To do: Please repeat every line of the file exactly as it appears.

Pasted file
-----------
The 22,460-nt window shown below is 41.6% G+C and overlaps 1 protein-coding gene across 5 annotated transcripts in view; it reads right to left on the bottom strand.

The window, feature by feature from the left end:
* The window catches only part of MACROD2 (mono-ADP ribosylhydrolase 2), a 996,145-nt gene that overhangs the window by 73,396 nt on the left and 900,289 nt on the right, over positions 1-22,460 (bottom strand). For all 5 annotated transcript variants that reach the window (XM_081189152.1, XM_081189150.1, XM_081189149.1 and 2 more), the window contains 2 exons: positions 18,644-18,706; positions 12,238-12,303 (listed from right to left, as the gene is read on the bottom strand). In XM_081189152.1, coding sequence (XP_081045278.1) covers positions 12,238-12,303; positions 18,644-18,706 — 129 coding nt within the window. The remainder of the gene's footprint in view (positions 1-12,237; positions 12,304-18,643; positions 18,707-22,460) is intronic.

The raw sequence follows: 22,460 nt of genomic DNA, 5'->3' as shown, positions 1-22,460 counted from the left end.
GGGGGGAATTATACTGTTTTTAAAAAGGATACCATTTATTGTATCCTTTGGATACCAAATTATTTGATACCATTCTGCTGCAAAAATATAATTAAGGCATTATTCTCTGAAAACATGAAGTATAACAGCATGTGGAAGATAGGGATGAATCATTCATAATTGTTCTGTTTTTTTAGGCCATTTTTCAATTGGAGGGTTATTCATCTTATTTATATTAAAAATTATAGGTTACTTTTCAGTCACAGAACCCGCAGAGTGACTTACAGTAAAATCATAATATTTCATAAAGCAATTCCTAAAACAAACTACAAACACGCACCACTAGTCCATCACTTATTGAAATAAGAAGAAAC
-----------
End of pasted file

The 22,460-nt window shown below is 41.6% G+C and overlaps 1 protein-coding gene across 5 annotated transcripts in view; it reads right to left on the bottom strand.

The window, feature by feature from the left end:
* The window catches only part of MACROD2 (mono-ADP ribosylhydrolase 2), a 996,145-nt gene that overhangs the window by 73,396 nt on the left and 900,289 nt on the right, over positions 1-22,460 (bottom strand). For all 5 annotated transcript variants that reach the window (XM_081189152.1, XM_081189150.1, XM_081189149.1 and 2 more), the window contains 2 exons: positions 18,644-18,706; positions 12,238-12,303 (listed from right to left, as the gene is read on the bottom strand). In XM_081189152.1, coding sequence (XP_081045278.1) covers positions 12,238-12,303; positions 18,644-18,706 — 129 coding nt within the window. The remainder of the gene's footprint in view (positions 1-12,237; positions 12,304-18,643; positions 18,707-22,460) is intronic.

The raw sequence follows: 22,460 nt of genomic DNA, 5'->3' as shown, positions 1-22,460 counted from the left end.
GGGGGGAATTATACTGTTTTTAAAAAGGATACCATTTATTGTATCCTTTGGATACCAAATTATTTGATACCATTCTGCTGCAAAAATATAATTAAGGCATTATTCTCTGAAAACATGAAGTATAACAGCATGTGGAAGATAGGGATGAATCATTCATAATTGTTCTGTTTTTTTAGGCCATTTTTCAATTGGAGGGTTATTCATCTTATTTATATTAAAAATTATAGGTTACTTTTCAGTCACAGAACCCGCAGAGTGACTTACAGTAAAATCATAATATTTCATAAAGCAATTCCTAAAACAAACTACAAACACGCACCACTAGTCCATCACTTATTGAAATAAGAAGAAAC